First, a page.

On Rage and Begetting | Anne Brettell
Anne Brettell grew up reading dystopian science fiction in Winfield, Kansas. She holds an MFA from the University of Alabama, where she served as poetry editor for the Black Warrior Review. You can find her work in Midwestern Gothic, The Golden Key, and elsewhere.
Max : Day 1
The mechanical baby laments
the empty highways. The blades of
farm machinery have stopped humming
in his ears. He stretches his arm toward
the tree-line and pretends that the fields are his.
The fields are waiting for the brush of metal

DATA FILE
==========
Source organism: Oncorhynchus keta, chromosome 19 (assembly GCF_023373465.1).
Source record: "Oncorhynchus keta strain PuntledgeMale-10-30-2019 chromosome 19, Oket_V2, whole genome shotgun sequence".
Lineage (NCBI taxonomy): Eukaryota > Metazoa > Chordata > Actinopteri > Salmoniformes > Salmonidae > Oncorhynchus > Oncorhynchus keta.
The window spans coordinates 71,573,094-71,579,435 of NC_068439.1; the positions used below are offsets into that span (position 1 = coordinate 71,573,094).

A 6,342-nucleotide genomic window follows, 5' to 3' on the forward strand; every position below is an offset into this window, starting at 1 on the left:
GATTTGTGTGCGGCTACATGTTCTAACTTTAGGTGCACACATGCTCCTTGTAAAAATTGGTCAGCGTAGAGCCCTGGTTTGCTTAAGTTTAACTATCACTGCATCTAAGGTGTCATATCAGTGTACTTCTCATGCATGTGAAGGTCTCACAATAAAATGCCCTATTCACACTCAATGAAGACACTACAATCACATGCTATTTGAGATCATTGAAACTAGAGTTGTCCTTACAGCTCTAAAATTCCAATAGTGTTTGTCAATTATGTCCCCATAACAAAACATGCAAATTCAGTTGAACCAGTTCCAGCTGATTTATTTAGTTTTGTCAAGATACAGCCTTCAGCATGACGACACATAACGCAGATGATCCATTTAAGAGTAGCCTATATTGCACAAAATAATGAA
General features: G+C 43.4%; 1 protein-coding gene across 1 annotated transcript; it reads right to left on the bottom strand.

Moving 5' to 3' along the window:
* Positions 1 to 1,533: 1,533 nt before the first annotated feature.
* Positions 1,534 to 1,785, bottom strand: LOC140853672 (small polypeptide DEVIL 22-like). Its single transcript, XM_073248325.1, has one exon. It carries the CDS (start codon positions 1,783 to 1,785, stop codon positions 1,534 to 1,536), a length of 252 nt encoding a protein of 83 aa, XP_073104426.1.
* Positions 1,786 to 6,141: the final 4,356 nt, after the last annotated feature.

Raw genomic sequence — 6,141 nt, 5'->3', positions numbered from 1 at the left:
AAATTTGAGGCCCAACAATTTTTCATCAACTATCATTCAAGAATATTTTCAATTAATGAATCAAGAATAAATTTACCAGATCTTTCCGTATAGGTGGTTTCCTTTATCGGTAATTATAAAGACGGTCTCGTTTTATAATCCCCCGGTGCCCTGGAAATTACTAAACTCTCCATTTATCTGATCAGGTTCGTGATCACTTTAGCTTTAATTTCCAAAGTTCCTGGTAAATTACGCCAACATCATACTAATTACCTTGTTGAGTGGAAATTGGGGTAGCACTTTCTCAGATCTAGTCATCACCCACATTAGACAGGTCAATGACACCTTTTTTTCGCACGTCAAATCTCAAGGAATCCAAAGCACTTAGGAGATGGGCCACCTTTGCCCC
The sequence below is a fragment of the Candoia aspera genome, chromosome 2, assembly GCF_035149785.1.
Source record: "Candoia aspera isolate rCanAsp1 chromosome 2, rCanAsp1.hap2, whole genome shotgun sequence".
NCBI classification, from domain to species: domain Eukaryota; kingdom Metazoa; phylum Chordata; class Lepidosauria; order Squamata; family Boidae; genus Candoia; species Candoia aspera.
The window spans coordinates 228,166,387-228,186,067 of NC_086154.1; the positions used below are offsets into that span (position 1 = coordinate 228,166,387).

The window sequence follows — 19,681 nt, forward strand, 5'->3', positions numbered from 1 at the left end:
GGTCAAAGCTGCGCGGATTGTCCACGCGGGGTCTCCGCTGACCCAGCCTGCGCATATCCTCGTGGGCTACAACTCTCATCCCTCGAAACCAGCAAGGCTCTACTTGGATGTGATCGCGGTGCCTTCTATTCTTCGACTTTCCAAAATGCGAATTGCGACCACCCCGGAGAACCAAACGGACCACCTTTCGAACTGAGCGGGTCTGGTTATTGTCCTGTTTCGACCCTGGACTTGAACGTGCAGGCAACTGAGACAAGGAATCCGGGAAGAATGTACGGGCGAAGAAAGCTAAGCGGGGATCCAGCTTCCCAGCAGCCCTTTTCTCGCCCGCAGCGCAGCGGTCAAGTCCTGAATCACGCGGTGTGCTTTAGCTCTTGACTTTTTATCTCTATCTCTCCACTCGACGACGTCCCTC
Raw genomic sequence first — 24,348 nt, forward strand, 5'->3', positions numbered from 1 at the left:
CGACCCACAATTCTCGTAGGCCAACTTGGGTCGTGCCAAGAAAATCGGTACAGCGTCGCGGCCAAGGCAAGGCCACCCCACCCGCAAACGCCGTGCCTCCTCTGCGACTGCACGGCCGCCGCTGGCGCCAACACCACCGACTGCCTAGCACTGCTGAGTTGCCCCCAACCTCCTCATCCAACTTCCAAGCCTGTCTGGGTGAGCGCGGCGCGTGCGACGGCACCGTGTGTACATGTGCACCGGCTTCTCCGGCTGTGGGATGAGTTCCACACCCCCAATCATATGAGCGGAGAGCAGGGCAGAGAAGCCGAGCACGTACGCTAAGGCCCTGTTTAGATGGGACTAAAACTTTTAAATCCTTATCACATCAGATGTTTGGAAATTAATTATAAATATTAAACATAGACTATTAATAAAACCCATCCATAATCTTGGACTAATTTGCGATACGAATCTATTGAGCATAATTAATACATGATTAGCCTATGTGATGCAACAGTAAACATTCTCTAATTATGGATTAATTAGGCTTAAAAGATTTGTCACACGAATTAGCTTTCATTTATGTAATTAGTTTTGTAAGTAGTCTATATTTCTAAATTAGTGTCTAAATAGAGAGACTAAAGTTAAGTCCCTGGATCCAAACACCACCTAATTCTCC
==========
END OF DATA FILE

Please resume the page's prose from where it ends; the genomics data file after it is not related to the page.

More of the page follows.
fingers through the rows of new green shoots.
A calf has collapsed in the summer heat.
A bird circles the dead and blocks the sun from his face.
He wishes the flies would bother him, too.
The shoo—shooing of cow tails in springtime,
udders raw from the work of milk. He is
the work of fire, of strangers thinking
to the soundtrack of dirt roads, cotton flying,
and stubbled wheat. Nothing
can sing as loud as the weathervane caught
in the jealousy of topsoil and dreaming.